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Love beyond borders

South Korean romance series Crash Landing on You hits big with audiences for all the right reasons


Love beyond borders
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Crash Landing on You, a stirring South Korean series on Netflix, smashed viewership records throughout Asia last year. While winning over viewers, it expertly navigated a diplomatic minefield with its deft telling of forbidden cross-border love.

What’s perhaps most stunning about the show is that in the middle of a pandemic, when millions of Americans were bingeing on anything—even Tiger King—to jump-start our socially distant hearts, this gem went largely unreviewed and unwatched.

The 16-hour serial does what few American romances do: It refreshes the soul-sick without expletives, sex, or liberal politics. Its characters are faithful, its depictions of North Koreans and South Koreans are dignified and heartening, and its finale sticks the landing. The dialogue may all be in Korean, but Crash Landing on You communicates a love so universal that it transcends the subtitles.

You do have to jump through some far-fetched plot points, though: A poorly timed paragliding attempt and a well-placed tornado launch South Korean fashion mogul Yoon Se-ri (Son Ye-jin) across the Demilitarized Zone and into the arms of Capt. Ri Jeong-hyuk (Hyun Bin). Days before she left Seoul, Se-ri had leapfrogged her brothers to helm their chaebol (read: filthy rich family business), but trapped in the North she finds herself suddenly without status and devoid of the distractions that made her life bearable.

The sympathetic Jeong-hyuk stretches every North Korean won to buy her creature comforts and smuggle her back to the South. As it turns out, Jeong-hyuk is no ordinary soldier, and Se-ri’s heart is not as shallow as we’d imagined.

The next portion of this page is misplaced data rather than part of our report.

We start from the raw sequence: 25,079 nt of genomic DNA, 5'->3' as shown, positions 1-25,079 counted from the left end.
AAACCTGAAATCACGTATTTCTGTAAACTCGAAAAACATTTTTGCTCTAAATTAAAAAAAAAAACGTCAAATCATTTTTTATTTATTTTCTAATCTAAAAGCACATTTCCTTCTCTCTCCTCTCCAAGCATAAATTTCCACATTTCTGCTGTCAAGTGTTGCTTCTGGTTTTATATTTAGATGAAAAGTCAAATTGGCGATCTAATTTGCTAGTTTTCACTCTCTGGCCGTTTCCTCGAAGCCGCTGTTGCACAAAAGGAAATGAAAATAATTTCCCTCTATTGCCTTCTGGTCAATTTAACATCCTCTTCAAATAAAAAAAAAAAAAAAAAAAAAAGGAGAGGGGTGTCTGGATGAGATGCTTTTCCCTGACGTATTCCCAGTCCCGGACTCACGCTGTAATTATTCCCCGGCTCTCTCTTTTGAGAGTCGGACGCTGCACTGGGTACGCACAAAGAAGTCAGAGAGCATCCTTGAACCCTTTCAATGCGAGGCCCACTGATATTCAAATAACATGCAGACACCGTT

Seeing Se-ri transform through Jeong-hyuk’s love is what makes this drama so special. Everybody knows the cruel fate that awaits any North Korean who risks his life to save an enemy. The cost is real—even if this show isn’t. That’s why, after he rescues her time and again from North Korean villains, we lose our collective breath when Yoon Se-ri looks at Jeong-hyuk’s wounds and realizes, “Your life might be shattered because of me.”

That’s love: Not that Se-ri loved Jeong-hyuk, but that he loved her and nearly died for her. Sound familiar?

Of course, there are side plots and comic relief to break up the heaviness. The ragtag soldiers in Jeong-hyuk’s command are hilarious yet loyal accomplices. The gossipy but harmless North Korean neighbors serve as delightful foils to Se-ri’s predatory family members.

Crash Landing on You is rated TV-14 for subtitled crudities and glimpses of torture and murder—this is North Korea after all. Beyond that, there’s nothing here a teenager couldn’t watch.

Juliana Chan Erikson Juliana is a correspondent and a member of WORLD's investigative unit, the Caleb Team. She is a World Journalism Institute graduate and earned a master's degree from Northwestern University's Medill School of Journalism. Juliana resides in the Washington, D.C. metro area with her husband and 3 children.


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Steve Shive

Thanks. These reviews are helpful as we look for something worthwhile to watch. And of course those to avoid. It is a minefield.